Ben has to stand up to his parents and learn to stop being sorry for who he is. Claudia has to stop pushing people away and find the courage to make her own place in [her] family's story. It’s the sort of thing that no one else can do for them—but at least they won’t have to do it alone.

 

ENOUGH is a 100,000-word contemporary/historical YA novel about fractured families and reluctant friendships. The main story is set in the 1990s and follows Ben and Claudia, switching between their points of view. Interleaved with it are episodes from the Spanish Civil War and Franco’s regime, told from the perspectives of Claudia’s grandfather and mother.

 

 

 

It sounds like an interesting story--not necessarily riveting, but interesting.  A lot of people complain about high word counts--are you sure that 100,000 words is warranted?

 

To me, it sounds like the kind of story that might merit 80,000 or 65,000 words.  So what makes this story different?  Is it the witty banter?  Foolish situations the characters repeatedly get themselves into?  The repeated and colorful characterizations of the family that Ben doesn't much like?  Or the historical anecdotes?

 

If I were you, I would try to figure out what it is about your book that justifies the 100,000 words--some emotional draw, something captivating or exceptional about it--and focus on making that aspect or element or feature shine through in your query, to set it apart from other manuscripts that might tell a very similar story, but in less words.

 

 

And other than that, please leave a critique for my own query, when you get a chance :)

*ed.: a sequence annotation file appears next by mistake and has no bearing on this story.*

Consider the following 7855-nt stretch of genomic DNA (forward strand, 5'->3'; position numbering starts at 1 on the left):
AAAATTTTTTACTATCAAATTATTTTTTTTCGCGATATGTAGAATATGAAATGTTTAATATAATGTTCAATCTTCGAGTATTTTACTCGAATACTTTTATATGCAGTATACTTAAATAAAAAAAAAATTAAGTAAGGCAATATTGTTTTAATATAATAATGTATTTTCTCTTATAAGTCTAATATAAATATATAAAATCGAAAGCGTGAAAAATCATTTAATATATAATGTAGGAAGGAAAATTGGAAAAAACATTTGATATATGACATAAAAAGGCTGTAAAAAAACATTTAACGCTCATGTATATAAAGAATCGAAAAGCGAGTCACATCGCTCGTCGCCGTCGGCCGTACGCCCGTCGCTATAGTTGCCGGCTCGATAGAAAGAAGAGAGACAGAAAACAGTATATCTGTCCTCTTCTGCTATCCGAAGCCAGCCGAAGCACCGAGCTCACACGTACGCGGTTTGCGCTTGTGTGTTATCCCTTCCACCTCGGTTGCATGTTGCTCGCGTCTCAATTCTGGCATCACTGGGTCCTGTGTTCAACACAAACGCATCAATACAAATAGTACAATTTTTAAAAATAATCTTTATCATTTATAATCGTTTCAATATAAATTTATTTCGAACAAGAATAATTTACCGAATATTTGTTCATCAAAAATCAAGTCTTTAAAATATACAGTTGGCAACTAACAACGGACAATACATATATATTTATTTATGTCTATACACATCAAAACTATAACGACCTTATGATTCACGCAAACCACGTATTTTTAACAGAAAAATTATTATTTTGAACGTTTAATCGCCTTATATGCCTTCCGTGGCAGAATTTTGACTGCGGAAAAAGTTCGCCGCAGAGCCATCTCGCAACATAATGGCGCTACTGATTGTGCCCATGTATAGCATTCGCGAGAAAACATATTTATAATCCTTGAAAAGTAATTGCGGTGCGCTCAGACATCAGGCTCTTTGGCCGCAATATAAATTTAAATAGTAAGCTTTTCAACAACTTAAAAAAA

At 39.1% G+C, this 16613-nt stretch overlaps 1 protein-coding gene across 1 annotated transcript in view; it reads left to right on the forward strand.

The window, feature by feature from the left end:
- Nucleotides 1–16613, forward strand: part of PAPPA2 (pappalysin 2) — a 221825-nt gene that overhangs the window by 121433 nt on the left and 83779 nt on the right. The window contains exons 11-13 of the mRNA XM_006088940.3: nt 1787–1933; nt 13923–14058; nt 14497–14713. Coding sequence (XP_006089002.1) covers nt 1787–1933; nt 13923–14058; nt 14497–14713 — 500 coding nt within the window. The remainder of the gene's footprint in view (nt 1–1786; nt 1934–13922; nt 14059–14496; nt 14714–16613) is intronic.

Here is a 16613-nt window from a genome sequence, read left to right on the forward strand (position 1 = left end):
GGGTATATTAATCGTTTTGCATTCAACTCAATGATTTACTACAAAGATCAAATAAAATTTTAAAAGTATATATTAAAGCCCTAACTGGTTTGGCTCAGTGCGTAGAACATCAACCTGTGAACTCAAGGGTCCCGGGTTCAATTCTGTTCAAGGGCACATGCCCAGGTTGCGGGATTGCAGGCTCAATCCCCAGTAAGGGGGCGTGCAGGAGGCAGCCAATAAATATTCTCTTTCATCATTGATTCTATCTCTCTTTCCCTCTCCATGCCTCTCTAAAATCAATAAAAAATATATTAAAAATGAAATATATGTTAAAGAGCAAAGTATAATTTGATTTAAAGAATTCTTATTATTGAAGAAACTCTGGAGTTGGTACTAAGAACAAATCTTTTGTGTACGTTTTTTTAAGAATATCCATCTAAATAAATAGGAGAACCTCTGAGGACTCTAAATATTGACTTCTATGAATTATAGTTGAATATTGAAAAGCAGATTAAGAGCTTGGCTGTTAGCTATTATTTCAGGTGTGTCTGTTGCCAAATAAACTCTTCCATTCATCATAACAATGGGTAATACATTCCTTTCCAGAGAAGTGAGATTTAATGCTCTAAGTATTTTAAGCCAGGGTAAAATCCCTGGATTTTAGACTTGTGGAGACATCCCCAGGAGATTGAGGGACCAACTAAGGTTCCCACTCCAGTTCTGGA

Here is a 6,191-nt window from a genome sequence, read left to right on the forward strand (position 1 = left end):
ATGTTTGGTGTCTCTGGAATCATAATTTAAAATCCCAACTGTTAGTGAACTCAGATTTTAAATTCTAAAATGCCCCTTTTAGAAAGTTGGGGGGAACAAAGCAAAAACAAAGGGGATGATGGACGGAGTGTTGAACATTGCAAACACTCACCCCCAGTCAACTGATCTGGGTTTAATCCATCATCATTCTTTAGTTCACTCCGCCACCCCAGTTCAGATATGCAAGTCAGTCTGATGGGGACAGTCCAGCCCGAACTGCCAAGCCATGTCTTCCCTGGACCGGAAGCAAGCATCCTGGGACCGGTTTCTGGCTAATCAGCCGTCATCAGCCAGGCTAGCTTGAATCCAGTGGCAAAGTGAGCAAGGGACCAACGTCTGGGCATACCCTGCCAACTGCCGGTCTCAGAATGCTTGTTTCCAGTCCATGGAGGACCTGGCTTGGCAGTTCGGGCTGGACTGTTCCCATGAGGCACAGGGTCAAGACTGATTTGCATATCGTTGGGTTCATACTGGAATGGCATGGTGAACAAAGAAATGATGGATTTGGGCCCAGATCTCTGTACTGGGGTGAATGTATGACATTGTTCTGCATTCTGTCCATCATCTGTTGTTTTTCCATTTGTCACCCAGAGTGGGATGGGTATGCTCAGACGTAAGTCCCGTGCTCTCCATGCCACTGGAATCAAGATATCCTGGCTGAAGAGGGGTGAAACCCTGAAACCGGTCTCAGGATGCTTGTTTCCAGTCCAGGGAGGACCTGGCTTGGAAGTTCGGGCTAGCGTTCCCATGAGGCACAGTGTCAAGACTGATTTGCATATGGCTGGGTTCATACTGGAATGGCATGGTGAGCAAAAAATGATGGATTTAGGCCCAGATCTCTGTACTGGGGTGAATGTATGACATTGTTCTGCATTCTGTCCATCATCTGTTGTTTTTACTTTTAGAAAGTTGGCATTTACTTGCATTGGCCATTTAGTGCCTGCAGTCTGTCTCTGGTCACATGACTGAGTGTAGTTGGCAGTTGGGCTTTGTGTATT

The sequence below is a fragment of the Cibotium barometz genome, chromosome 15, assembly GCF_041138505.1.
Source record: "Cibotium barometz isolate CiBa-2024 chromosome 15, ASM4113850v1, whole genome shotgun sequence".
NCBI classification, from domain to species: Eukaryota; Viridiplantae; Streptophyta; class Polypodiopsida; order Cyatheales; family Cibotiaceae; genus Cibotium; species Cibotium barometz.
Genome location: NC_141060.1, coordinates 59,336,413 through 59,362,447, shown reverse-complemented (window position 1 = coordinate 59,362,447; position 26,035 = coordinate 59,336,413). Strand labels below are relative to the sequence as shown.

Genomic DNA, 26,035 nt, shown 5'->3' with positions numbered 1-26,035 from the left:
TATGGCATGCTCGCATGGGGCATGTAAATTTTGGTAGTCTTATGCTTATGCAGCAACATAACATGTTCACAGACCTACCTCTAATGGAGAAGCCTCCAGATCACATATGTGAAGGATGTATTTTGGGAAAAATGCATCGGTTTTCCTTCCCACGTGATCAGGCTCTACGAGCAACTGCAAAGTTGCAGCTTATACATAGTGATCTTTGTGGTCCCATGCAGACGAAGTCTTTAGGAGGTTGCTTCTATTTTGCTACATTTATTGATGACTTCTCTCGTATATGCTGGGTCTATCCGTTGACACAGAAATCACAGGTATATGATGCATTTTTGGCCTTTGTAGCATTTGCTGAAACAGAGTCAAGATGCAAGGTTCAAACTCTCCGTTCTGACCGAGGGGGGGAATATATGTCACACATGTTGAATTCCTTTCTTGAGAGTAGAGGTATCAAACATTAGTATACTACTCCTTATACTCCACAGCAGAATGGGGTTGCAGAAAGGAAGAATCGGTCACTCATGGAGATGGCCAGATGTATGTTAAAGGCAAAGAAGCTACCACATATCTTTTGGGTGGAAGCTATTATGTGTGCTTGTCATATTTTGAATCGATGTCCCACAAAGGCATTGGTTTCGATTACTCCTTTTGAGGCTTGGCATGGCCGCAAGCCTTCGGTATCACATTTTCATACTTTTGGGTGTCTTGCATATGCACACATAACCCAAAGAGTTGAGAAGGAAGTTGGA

My query, open to critiques:   http://agentquerycon...mantic-dramedy/


#24 fernet

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Posted 20 July 2017 - 07:28 AM

Re: word count -- yeah, the historical parts (according to my literal back-of-envelope calculations, ha) add up to 48K words. So fully half the book. Earlier drafts were even longer and have been cut down by at least 25K.

 

But maybe that means I have to fit the historical stuff in the query? It's a big part of the story. When I don't have it, folks say I should fit it in the query, but when I try to put it in the query, they say it's too much information? Dilemma! Maybe I'll post the one I was attempting that goes grandfather --> mother --> Claudia/Ben... but I'm afraid four different people in a query will be ruled too many.

 

Thanks for all comments; I'll try and sit down with other people's queries for a while later this afternoon!



#25 BCVail

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Posted 20 July 2017 - 01:20 PM

7/19/2017 UPDATE: revised version right here (I noticed other people doing that, seemed easier than scrolling through all the posts!)

 

Ben Tweed is a fifteen-year-old screwup with a dad he hardly sees, a mom who can’t stand him, and a dog that looks and smells like an old mop (I like this bit). His one comfort was (I'd keep this present tense) his plan to kill himself before the end of high school (I can see why based on his parents, but there is something conflicting in my mimd with the dog. An old dog that looks and smells like a mop can be very lovable.. and it feels like your adding that to the reasons why he plans to kill himself. And getting a reader to connect with a character who doesn't like a dog is difficult. But I could be overthinking this.) , but when a girl from his class does just that, he has to face facts: suicide was nothing but a fantasy.

 

Claudia Peterson is a no-nonsense overachiever with a snappy comeback for nearly every situation. Not much fazes her, but her grandfather is dying, and it turns out the messiness of grief and her family’s complicated past are way outside her comfort zone (I'd try breaking this sentence up into two just so it reads a little cleaner.).

 

When Ben and Claudia meet at the hospice where his mother works, it isn’t exactly friendship at first sight (This seems vague, I'd either cut it or elaborate). But as their paths cross and cross again, they begin to tell each other the things they can’t seem to say to anyone else (What things? Try to be specific here and you can really relate your characters to your reader).